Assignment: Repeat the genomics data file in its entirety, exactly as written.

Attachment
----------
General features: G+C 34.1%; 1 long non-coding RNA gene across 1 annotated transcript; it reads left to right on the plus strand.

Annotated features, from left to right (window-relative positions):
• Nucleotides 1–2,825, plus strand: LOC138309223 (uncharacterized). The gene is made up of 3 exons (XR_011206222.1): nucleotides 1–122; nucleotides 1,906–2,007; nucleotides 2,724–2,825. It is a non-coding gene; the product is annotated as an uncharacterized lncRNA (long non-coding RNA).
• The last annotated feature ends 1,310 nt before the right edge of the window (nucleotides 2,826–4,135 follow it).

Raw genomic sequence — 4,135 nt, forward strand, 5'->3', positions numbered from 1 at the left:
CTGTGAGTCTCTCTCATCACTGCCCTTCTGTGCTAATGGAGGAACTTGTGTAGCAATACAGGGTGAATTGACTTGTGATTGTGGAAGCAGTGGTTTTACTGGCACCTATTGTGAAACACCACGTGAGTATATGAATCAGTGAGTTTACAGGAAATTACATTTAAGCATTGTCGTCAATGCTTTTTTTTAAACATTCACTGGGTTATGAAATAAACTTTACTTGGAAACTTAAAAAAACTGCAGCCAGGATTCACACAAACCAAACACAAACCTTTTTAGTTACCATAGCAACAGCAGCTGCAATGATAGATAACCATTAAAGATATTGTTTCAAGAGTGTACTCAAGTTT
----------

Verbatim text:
General features: G+C 34.1%; 1 long non-coding RNA gene across 1 annotated transcript; it reads left to right on the plus strand.

Annotated features, from left to right (window-relative positions):
• Nucleotides 1–2,825, plus strand: LOC138309223 (uncharacterized). The gene is made up of 3 exons (XR_011206222.1): nucleotides 1–122; nucleotides 1,906–2,007; nucleotides 2,724–2,825. It is a non-coding gene; the product is annotated as an uncharacterized lncRNA (long non-coding RNA).
• The last annotated feature ends 1,310 nt before the right edge of the window (nucleotides 2,826–4,135 follow it).

Raw genomic sequence — 4,135 nt, forward strand, 5'->3', positions numbered from 1 at the left:
CTGTGAGTCTCTCTCATCACTGCCCTTCTGTGCTAATGGAGGAACTTGTGTAGCAATACAGGGTGAATTGACTTGTGATTGTGGAAGCAGTGGTTTTACTGGCACCTATTGTGAAACACCACGTGAGTATATGAATCAGTGAGTTTACAGGAAATTACATTTAAGCATTGTCGTCAATGCTTTTTTTTAAACATTCACTGGGTTATGAAATAAACTTTACTTGGAAACTTAAAAAAACTGCAGCCAGGATTCACACAAACCAAACACAAACCTTTTTAGTTACCATAGCAACAGCAGCTGCAATGATAGATAACCATTAAAGATATTGTTTCAAGAGTGTACTCAAGTTT